I picked up The Imperfectionists because I was intrigued by the premise. In general, I tend to be wary of ‘critically acclaimed bestsellers’, but this one is based in an English newspaper, in Italy – both settings of interest.
So first, the basics. The Imperfectionists is a novel/collection of short stories, whose main protagonists are all connected to an English daily in Italy. The stories are loosely connected, and the book spans the newspapers founding, through its publishing heyday, on to its eventual demise.
I found the stories an easy read, but at the end of the book, I hadn’t found a single character who really resonated. The only person for whom I felt some was Herman Cohen, the corrections editor, and even that was largely because I identified with his fastidious focus on ‘proper’ English. Of course, the book is called ‘The Imperfectionists’ for a reason – its characters are all flawed. At the same time though, I was often unable to identify with any of their motivations, which for me, is usually the reason I read a story. No spoiler alerts required, I think, to say that over all the stories were a little bleak .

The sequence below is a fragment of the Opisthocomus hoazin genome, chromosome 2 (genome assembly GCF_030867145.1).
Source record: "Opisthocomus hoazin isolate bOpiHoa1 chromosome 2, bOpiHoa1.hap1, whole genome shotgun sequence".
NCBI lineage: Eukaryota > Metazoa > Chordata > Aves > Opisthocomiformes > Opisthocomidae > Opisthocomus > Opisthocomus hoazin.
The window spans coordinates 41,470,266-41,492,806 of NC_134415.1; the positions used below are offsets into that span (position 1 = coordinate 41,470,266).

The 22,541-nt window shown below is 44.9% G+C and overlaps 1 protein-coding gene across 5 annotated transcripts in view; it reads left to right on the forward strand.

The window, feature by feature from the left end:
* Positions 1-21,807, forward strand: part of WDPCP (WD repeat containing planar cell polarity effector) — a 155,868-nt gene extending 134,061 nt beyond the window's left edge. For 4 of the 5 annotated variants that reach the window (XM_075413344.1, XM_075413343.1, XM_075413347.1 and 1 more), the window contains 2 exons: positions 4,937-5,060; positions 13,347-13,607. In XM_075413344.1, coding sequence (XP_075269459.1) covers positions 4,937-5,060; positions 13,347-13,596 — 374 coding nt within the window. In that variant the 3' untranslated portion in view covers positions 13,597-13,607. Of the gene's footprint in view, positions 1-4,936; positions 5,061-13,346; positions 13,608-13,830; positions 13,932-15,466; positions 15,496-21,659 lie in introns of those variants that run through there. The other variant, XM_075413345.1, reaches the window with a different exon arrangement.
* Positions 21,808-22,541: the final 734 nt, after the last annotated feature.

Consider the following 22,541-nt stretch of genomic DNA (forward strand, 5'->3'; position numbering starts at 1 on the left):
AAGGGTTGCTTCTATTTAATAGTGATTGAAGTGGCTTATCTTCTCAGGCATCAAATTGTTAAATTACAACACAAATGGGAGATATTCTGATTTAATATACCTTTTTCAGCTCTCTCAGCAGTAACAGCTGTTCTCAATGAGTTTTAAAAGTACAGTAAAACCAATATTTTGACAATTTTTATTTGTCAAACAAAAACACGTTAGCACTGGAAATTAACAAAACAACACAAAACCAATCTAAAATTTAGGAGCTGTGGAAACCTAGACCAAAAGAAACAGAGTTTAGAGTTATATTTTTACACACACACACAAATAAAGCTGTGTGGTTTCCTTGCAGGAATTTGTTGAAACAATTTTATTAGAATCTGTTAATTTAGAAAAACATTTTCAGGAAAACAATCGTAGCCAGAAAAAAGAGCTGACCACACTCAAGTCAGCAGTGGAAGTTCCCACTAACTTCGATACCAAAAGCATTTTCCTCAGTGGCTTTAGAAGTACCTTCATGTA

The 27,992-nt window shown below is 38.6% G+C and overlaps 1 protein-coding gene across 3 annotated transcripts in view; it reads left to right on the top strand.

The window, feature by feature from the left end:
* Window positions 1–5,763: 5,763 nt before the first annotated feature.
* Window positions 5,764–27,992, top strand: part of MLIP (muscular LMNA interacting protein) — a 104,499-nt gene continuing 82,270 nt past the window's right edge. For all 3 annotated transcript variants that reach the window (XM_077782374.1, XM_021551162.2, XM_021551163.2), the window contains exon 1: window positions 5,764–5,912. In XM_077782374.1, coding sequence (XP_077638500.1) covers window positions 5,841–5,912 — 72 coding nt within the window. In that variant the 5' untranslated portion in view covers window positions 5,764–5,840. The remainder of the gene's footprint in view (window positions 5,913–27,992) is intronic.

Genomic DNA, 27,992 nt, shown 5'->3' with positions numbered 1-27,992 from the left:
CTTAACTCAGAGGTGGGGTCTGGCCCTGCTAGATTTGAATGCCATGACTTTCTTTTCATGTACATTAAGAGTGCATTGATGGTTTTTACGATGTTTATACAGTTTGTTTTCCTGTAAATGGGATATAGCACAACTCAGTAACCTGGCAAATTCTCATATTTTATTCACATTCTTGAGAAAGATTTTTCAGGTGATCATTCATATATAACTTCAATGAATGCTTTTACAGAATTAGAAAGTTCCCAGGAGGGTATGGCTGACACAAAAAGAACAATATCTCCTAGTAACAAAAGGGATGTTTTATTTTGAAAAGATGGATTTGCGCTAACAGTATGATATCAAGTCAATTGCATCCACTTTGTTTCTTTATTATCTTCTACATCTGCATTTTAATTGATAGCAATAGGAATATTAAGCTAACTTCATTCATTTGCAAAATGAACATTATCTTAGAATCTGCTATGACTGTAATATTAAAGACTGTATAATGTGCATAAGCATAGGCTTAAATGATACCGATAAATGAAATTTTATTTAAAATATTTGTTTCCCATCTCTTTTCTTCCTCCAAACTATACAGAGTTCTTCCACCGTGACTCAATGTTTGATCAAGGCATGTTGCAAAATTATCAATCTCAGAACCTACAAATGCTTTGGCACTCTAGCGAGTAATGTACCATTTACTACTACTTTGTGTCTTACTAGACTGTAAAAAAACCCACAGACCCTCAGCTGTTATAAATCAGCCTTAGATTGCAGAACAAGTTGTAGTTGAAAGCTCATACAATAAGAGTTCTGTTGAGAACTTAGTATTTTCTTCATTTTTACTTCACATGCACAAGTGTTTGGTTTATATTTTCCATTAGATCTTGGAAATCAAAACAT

What I did enjoy, though, was the behind-the-scenes peak at how a newspaper functions, and the style – stories told in present tense – was interesting.
I thought the book/ stories were readable, but not outstanding. Given the overwhelmingly laudatory reviews it’s received so far from critics, I’m clearly in a minority!
Maya always has three books going at the same time - a different book for every mood. She loves exploring new authors, but every now and then she sinks back into the comfort of old favourites like murder mysteries and Regency romances. A corporate butterfly, Maya lives and works in Bangalore, India.
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